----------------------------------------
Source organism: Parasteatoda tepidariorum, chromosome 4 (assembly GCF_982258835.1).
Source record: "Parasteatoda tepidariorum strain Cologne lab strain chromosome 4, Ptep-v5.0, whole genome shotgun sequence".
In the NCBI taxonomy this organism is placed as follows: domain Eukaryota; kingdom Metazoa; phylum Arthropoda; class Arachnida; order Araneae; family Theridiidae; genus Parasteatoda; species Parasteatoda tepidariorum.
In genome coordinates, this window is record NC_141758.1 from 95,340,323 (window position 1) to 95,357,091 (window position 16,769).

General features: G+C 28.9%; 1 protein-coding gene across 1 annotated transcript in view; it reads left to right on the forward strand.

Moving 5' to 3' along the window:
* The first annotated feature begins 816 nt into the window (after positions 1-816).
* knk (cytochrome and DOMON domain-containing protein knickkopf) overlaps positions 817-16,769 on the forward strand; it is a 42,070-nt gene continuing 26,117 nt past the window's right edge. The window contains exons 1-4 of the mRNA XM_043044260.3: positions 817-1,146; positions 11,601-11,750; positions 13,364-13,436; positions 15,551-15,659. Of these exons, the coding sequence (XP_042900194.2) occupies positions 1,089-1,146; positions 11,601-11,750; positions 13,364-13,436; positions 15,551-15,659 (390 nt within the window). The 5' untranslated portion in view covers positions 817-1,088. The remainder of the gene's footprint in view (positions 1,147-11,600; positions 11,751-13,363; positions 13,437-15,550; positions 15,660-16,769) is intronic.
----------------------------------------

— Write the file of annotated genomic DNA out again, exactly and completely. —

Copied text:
Source organism: Parasteatoda tepidariorum, chromosome 4 (assembly GCF_982258835.1).
Source record: "Parasteatoda tepidariorum strain Cologne lab strain chromosome 4, Ptep-v5.0, whole genome shotgun sequence".
In the NCBI taxonomy this organism is placed as follows: domain Eukaryota; kingdom Metazoa; phylum Arthropoda; class Arachnida; order Araneae; family Theridiidae; genus Parasteatoda; species Parasteatoda tepidariorum.
In genome coordinates, this window is record NC_141758.1 from 95,340,323 (window position 1) to 95,357,091 (window position 16,769).

General features: G+C 28.9%; 1 protein-coding gene across 1 annotated transcript in view; it reads left to right on the forward strand.

Moving 5' to 3' along the window:
* The first annotated feature begins 816 nt into the window (after positions 1-816).
* knk (cytochrome and DOMON domain-containing protein knickkopf) overlaps positions 817-16,769 on the forward strand; it is a 42,070-nt gene continuing 26,117 nt past the window's right edge. The window contains exons 1-4 of the mRNA XM_043044260.3: positions 817-1,146; positions 11,601-11,750; positions 13,364-13,436; positions 15,551-15,659. Of these exons, the coding sequence (XP_042900194.2) occupies positions 1,089-1,146; positions 11,601-11,750; positions 13,364-13,436; positions 15,551-15,659 (390 nt within the window). The 5' untranslated portion in view covers positions 817-1,088. The remainder of the gene's footprint in view (positions 1,147-11,600; positions 11,751-13,363; positions 13,437-15,550; positions 15,660-16,769) is intronic.